# Brake specific fuel consumption

Brake specific fuel consumption

Brake specific fuel consumption (BSFC) is a measure of an engine's efficiency. It is the rate of fuel consumption divided by the power produced. BSFC is specific for shaft engines such as reciprocating engine.

The BSFC Calculation "(in metric units)"

To calculate BSFC, use the formula BSFC = Fuel_rate / Power
Where::Fuel rate is the fuel consumption in grams per hour (g/hr):Power is the power produced in Kilowatts where kW = w * Tq / 9549.27 ::w is the engine speed in rpm::Tq is the engine torque in newton meters (N·m):"Note: The Power in the BSFC calculation is not weather correctedFact|date=May 2008."
The resulting units of BSFC are g/(kW·h)
The conversion between metric and U.S. units is::BSFC_US(Lbs/(HP*Hr)) * 608.277 = BSFC_METRIC(g/(kW·h)):BSFC_METRIC(g/(kW·h)) * 0.001644 = BSFC_US(Lbs/(HP*Hr))
To calculate the actual efficiency of an engine requires the energy density of the fuel being used.
Different fuels have different energy densities defined by the fuels lower heating valueFact|date=May 2008.

Some examples of lower heating values for vehicle fuels are:
::Certification gasoline = 18640 BTU/lb = 0.01204 kW·h/g::Regular gasoline = 18917 BTU/lb = 0.0122225 kW·h/g::Diesel fuel = 18500 BTU/lb = 0.0119531 kW·h/g
Thus a diesel engine's efficiency = 1/(BSFC*0.0119531)
and a gasoline engine's efficiency = 1/(BSFC*0.0122225)

A typical cycle average value of BSFC for a gasoline engine is 322 g/(kW·h). This means the average efficiency of a gasoline engine is only 25%. A reciprocating engine achieves maximum efficiency when the intake air is unthrottled and the engine is running near its torque peakFact|date=May 2008. Efficiency is lower at other operating conditions. For a gasoline engine, the most efficient BSFC is approximately 236 g/(kW·h) or an efficiency of 37%. As seen above, lower values of BSFC mean higher engine efficiency. Diesel engines are generally more efficient than gasoline engines and can have a BSFC as low as 155 g/(kW·h) (partly because of the higher calorific value for diesel fuel) and around 55% efficiency.

ignificance of BSFC

SFC is dependent on engine design, but differences in the BSFC between different engines using the same underlying technology tend to be quite small. For instance, typical gasoline engines will have an SFC of about 0.5 lb/(hp·h) or (0.3 kg/(kW·h) = 83g/MJ), regardless of the design of any particular engine. Generally, SFC within a particular class of engine will decrease when the compression ratio is increased. Diesel engines have better SFCs than gasoline, largely because they have much higher compression ratios and therefore they can convert more of the heat produced into power.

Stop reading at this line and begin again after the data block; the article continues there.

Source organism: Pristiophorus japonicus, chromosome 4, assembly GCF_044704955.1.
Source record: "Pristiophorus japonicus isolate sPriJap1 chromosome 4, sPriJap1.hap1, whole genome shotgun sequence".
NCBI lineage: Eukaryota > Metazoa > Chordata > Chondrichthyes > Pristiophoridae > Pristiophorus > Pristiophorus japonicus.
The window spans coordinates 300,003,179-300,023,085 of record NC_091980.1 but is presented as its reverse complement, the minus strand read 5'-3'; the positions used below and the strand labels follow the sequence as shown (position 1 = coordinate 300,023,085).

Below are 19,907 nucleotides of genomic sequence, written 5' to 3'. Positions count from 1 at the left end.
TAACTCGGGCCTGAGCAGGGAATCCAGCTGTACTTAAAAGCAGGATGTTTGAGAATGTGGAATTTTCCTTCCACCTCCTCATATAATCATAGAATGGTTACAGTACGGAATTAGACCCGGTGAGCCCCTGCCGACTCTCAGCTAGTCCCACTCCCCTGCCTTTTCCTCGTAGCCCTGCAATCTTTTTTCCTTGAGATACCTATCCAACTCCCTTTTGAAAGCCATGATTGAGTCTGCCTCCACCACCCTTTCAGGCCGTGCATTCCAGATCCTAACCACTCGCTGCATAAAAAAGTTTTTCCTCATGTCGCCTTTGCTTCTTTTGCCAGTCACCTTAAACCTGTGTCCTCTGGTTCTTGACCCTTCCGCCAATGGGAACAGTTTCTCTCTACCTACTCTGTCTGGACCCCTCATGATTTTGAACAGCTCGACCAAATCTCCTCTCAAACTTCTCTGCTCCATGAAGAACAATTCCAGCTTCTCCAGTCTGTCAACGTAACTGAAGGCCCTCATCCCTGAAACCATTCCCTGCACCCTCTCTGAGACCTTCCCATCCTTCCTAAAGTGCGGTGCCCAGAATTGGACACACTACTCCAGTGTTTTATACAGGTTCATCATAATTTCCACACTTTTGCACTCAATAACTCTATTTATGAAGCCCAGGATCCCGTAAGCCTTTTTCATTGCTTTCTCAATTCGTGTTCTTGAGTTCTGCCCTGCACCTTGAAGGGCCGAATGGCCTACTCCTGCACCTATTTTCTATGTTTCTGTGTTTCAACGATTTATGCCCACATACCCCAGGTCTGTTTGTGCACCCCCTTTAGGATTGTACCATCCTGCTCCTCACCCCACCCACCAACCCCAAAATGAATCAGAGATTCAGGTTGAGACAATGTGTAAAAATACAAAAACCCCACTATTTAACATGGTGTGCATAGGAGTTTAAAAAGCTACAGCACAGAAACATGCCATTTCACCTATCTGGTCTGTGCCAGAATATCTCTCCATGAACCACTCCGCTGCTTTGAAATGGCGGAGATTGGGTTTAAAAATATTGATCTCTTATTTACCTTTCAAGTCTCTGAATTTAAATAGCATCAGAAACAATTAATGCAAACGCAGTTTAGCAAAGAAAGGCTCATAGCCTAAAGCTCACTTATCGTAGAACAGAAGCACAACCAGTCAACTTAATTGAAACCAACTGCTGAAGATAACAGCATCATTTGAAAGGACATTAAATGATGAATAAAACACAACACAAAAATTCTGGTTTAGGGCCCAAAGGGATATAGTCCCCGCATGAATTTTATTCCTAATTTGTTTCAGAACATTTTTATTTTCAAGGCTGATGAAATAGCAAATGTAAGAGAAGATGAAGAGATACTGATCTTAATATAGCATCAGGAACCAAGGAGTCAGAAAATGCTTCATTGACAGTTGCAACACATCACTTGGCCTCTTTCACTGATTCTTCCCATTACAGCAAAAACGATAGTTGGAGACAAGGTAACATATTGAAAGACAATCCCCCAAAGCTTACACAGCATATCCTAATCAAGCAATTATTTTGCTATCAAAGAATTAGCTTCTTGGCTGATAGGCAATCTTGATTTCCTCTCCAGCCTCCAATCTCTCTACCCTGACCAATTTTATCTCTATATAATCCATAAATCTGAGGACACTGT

In practical applications, other factors are usually highly significant in determining the fuel efficiency of a particular engine design in that particular application.

Typical values of BSFC for shaft engines

The following table gives the minimum specific fuel consumption of several types of engine. For comparison, the theoretical work that can be derived from burning octane (based on change in Gibbs free energy going to gaseous H2O and CO2) is 45.7 MJ/kg, corresponding to 79 g/(kW·h).

*Turbo-prop. The specific fuel consumption varies with speed, altitude and power SFC. For example, PT6 turbine on Cessna 208: at low power SFC may exceed 800 g/(kW·h). Cruise sfc is about 400 g/(kW·h). A turbine is SFC efficient at high power only.
*Jet engines. The General Electric CF6-80C2B2F medium sized civil turbofan (at cruise) uses 0.605 lb/h per lbf of thrust (17.1 (g/s) /kN). [http://adg.stanford.edu/aa241/propulsion/largefan.html] At a normal cruising speed of 913 km/h, this comes out at an effective BSFC of 440 g/(kW·h). Note that the figures are not directly comparable to propeller engines above as the jet engine figures allow for propulsive efficiency, whereas the above numbers are 'at the shaft' (see propulsive efficiency).

ee also

*Fuel economy in automobiles
*Specific fuel consumption (thrust) - jet engine fuel efficiency

References

[http://www.tc.gc.ca/programs/environment/climatechange/subgroups1/vehicle_technology/study2/Final_report/image/Final_29.gif] Typical brake-specific fuel consumption map.

Wikimedia Foundation. 2010.

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